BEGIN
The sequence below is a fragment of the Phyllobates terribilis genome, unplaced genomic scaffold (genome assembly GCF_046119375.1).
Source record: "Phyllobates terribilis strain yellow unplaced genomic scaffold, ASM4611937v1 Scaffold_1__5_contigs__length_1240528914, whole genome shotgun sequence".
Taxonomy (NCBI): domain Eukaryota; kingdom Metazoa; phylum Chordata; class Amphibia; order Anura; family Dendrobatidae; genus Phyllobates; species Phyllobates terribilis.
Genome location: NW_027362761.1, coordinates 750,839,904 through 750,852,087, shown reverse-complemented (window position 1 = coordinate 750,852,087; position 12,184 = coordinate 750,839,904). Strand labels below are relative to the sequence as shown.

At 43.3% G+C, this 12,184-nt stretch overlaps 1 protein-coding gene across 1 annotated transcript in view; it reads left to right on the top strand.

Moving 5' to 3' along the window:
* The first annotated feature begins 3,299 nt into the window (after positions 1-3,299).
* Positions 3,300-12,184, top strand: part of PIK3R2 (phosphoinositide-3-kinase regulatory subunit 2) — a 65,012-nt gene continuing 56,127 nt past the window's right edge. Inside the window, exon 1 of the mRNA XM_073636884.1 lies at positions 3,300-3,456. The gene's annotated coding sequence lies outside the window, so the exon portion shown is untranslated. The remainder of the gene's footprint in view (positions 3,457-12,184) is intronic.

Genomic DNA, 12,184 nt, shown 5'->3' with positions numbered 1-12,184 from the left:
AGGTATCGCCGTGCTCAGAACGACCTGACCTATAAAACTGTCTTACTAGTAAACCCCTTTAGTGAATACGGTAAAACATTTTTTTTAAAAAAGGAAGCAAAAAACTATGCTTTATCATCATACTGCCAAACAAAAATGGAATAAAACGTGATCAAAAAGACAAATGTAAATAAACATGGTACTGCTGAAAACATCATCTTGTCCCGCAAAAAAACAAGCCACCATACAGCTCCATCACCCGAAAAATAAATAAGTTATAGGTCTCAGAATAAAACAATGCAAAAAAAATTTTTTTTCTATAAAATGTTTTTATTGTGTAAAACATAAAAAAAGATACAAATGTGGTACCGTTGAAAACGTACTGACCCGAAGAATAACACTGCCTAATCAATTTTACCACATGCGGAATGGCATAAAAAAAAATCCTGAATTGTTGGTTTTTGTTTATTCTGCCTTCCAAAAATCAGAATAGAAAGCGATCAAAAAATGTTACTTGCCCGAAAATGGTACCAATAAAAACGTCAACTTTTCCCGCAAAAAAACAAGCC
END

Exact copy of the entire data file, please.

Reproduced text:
The sequence below is a fragment of the Phyllobates terribilis genome, unplaced genomic scaffold (genome assembly GCF_046119375.1).
Source record: "Phyllobates terribilis strain yellow unplaced genomic scaffold, ASM4611937v1 Scaffold_1__5_contigs__length_1240528914, whole genome shotgun sequence".
Taxonomy (NCBI): domain Eukaryota; kingdom Metazoa; phylum Chordata; class Amphibia; order Anura; family Dendrobatidae; genus Phyllobates; species Phyllobates terribilis.
Genome location: NW_027362761.1, coordinates 750,839,904 through 750,852,087, shown reverse-complemented (window position 1 = coordinate 750,852,087; position 12,184 = coordinate 750,839,904). Strand labels below are relative to the sequence as shown.

At 43.3% G+C, this 12,184-nt stretch overlaps 1 protein-coding gene across 1 annotated transcript in view; it reads left to right on the top strand.

Moving 5' to 3' along the window:
* The first annotated feature begins 3,299 nt into the window (after positions 1-3,299).
* Positions 3,300-12,184, top strand: part of PIK3R2 (phosphoinositide-3-kinase regulatory subunit 2) — a 65,012-nt gene continuing 56,127 nt past the window's right edge. Inside the window, exon 1 of the mRNA XM_073636884.1 lies at positions 3,300-3,456. The gene's annotated coding sequence lies outside the window, so the exon portion shown is untranslated. The remainder of the gene's footprint in view (positions 3,457-12,184) is intronic.

Genomic DNA, 12,184 nt, shown 5'->3' with positions numbered 1-12,184 from the left:
AGGTATCGCCGTGCTCAGAACGACCTGACCTATAAAACTGTCTTACTAGTAAACCCCTTTAGTGAATACGGTAAAACATTTTTTTTAAAAAAGGAAGCAAAAAACTATGCTTTATCATCATACTGCCAAACAAAAATGGAATAAAACGTGATCAAAAAGACAAATGTAAATAAACATGGTACTGCTGAAAACATCATCTTGTCCCGCAAAAAAACAAGCCACCATACAGCTCCATCACCCGAAAAATAAATAAGTTATAGGTCTCAGAATAAAACAATGCAAAAAAAATTTTTTTTCTATAAAATGTTTTTATTGTGTAAAACATAAAAAAAGATACAAATGTGGTACCGTTGAAAACGTACTGACCCGAAGAATAACACTGCCTAATCAATTTTACCACATGCGGAATGGCATAAAAAAAAATCCTGAATTGTTGGTTTTTGTTTATTCTGCCTTCCAAAAATCAGAATAGAAAGCGATCAAAAAATGTTACTTGCCCGAAAATGGTACCAATAAAAACGTCAACTTTTCCCGCAAAAAAACAAGCC